Carisma Therapeutics and Moderna are also collaborating to develop CAR-M cell therapies.
CT-0508, Carisma Therapeutics’ chimeric antigen receptormacrophage (CAR-M) cell therapy, is being evaluated in a first-in-human, phase 1 study (NCT04660929) for the potential treatment of solid tumors.1
An overview of the study was presented at the 2022 American Society of Clinical Oncology (ASCO) Gastrointestinal Cancers (GI) Symposium, January 20-22, 2022, by Kim A. Reiss Binder, assistant professor of medicine, University of Pennsylvania Hospital.
“Adoptive T cell therapies have led to remarkable advances among patients with hematologic malignancies, but not in those with solid tumors. Macrophages are actively recruited into, and are abundantly present in the solid tumor microenvironment (sTME). Tumor- associated macrophages typically display immunosuppressive behavior, but when engineered to be proinflammatory, may be an ideal vector to administer adoptive cellular therapy in solid tumors,” Reiss Binder and colleagues wrote.1
The phase 1 study is evaluating the safety, tolerability, feasibility, and efficacy of the cell therapy. CT-0508 consists of HER2-targeted CAR autologous monocyte-derived pro-inflammatory macrophages. CT-0508 previously demonstrated efficacy in preclinical studies and were safe in a semi-immunocompetent mouse model of HER2+ ovarian cancer.
READ MORE: CAR-Macrophage Receives Fast Track Designation for Solid Tumors
The study has dosed 2 participants, one with esophageal adenocarcinoma and the other with extrahepatic cholangiocarcinoma, with CT-0508 so far.2 The cell product was successfully manufactured. CT-0508 has been well-tolerated, with no dose-limiting toxicities or major organ toxicities observed. There was a case of grade 2 cytokine release syndrome (CRS) on day 3 which resolved same-day, as well as grade 3 adverse events (AEs) including anemia (present at baseline) and lymphopenia (present at baseline in 1/2). One patient experienced an unrelated serious AE of grade 4 tumor bleeding 88 days post-infusion.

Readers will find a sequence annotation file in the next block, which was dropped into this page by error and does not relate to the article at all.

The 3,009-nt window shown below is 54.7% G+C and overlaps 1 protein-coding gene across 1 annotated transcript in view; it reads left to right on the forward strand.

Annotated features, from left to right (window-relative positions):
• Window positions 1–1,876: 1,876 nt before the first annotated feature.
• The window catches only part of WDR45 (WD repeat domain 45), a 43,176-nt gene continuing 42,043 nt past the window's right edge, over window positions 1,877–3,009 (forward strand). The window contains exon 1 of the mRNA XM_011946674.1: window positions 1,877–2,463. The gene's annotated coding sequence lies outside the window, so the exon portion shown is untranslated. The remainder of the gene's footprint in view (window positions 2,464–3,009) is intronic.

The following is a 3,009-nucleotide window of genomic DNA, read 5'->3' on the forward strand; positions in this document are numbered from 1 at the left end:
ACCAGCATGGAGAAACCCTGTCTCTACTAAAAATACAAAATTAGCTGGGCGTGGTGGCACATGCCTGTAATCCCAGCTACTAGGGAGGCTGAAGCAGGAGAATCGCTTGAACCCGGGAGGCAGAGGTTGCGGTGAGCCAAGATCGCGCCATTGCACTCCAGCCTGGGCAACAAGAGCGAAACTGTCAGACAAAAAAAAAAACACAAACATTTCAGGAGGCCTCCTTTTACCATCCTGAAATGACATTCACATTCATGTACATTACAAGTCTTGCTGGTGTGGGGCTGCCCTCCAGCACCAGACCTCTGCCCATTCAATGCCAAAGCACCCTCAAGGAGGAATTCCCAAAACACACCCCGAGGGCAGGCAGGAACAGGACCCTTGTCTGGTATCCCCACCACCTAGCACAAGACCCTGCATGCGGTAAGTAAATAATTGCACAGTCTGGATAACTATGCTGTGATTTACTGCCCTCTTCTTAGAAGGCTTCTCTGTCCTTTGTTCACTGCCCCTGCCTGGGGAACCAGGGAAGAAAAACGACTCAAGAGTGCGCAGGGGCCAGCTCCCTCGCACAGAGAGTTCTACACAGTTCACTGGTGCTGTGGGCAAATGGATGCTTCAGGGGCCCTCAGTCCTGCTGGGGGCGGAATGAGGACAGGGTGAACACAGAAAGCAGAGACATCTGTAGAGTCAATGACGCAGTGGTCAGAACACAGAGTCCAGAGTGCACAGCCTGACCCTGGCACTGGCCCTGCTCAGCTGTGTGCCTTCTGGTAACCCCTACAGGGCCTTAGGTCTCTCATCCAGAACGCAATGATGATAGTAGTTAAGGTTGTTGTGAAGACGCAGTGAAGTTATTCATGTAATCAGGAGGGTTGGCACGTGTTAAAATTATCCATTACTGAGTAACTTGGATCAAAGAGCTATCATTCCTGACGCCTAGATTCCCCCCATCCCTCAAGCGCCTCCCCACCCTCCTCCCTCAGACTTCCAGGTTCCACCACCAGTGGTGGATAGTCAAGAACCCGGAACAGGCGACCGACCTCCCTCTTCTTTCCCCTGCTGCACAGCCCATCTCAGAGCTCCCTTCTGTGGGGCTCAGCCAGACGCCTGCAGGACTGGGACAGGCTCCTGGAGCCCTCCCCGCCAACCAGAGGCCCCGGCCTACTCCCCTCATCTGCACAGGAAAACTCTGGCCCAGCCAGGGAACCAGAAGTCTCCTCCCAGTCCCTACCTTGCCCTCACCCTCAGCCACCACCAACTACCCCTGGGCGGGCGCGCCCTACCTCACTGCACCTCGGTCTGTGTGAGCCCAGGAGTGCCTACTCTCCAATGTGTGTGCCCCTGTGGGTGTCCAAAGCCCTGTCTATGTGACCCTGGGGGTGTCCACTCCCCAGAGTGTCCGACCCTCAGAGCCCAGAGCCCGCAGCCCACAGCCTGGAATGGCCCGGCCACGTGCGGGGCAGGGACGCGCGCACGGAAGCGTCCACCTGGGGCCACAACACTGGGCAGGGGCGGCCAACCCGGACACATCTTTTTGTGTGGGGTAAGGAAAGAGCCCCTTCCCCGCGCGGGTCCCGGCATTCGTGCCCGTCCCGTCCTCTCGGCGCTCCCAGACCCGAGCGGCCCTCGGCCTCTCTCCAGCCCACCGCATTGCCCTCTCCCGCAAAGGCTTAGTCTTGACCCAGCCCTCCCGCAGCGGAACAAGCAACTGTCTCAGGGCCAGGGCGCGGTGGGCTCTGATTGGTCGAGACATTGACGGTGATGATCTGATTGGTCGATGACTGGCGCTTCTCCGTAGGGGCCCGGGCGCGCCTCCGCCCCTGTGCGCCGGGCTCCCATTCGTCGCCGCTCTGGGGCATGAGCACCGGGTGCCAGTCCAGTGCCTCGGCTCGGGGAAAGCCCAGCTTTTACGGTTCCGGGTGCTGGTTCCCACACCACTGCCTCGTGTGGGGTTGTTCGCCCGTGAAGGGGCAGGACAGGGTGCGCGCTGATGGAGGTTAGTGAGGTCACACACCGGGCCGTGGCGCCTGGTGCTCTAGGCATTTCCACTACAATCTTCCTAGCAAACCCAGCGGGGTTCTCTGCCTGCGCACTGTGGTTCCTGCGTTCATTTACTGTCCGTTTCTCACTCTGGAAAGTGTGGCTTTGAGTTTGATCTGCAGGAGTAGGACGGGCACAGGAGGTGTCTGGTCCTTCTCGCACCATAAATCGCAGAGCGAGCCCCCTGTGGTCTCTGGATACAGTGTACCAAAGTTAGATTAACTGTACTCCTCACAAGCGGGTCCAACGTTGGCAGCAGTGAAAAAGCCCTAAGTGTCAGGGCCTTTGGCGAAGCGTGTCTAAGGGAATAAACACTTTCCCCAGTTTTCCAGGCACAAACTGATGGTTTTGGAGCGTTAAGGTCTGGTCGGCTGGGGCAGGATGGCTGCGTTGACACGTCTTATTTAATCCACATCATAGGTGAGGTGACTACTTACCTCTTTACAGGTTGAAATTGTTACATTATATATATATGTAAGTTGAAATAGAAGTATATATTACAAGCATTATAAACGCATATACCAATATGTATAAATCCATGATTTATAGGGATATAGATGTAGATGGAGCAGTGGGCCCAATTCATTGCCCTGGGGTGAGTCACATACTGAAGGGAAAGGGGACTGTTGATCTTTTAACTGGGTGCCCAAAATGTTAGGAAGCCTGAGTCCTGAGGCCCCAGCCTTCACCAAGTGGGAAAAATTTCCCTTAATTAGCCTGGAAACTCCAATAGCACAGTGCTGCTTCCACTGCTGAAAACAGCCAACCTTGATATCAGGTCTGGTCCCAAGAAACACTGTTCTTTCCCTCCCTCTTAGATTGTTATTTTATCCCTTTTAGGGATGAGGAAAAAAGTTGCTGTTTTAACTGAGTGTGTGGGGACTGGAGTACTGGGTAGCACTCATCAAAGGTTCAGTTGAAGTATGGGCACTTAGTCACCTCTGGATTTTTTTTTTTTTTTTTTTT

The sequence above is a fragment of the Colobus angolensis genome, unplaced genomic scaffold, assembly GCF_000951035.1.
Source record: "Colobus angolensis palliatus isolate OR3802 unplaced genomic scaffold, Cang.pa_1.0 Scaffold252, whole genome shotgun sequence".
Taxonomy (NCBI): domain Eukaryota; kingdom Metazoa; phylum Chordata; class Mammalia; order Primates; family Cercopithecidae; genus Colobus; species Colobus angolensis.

Participants continue to be monitored for AEs, including CRS, immune effector cell-associated neurotoxicity syndrome, and other toxicities. Investigators will collect blood samples and biopsies before and after treatment to examine immunogenicity, trafficking, engagement, TME modulation, CT-0508 persistence, immune response, and others.
"To address... shortcomings, we have developed CAR macrophages and demonstrated that these engineered myeloid cells traffic to tumors, reduce tumor burden, reprogram the TME, and induce a broad anti-tumor adaptive immune response in pre-clinical models of HER2 overexpressing solid tumors,” Reiss Binder and colleagues wrote.1
The study plans to enroll 18 participants with locally advanced or metastatic solid tumors overexpressing HER2 unresponsive to available therapies, including anti-HER2 therapies. Participants will receive filgrastim for monocyte collection by apheresis. There is no preparative chemotherapy before infusion. Nine participants in the first group will receive up to 0.5x109 cells on day 1, up to 1.5x109 cells on day 3, and up to 3.0x109 cells on day 5. Participants in the second group will receive the full infusion on day 1.
The study’s primary outcomes are assessing safety and tolerability via the incidence of AEs, as well as feasibility via the percentage of products that pass release criteria among all manufactured products. Secondary outcomes are measuring the cell therapy’s efficacy via objective response rate and progression-free survival.
Carisma Therapeutics recently announced a collaboration with Moderna to develop CAR-M cell therapies for oncologic targets.3 The collaboration will combine Carisma’s engineered macrophage technology and Moderna’s mRNA and lipid nanoparticle technology to create in vivo CAR-M therapeutics. Carisma will discover and optimize candidates while Moderna will develop and commercialize candidates.
“We are excited to begin this collaboration with Carisma to further expand our oncology pipeline with a differentiated in vivo cell-therapy approach,” Stephen Hoge, president, Moderna, said in a statement.3 “This exemplifies our strategy to partner with companies with deep biological expertise while leveraging Moderna’s core mRNA and LNP capabilities to further expand the reach of Moderna’s technology.”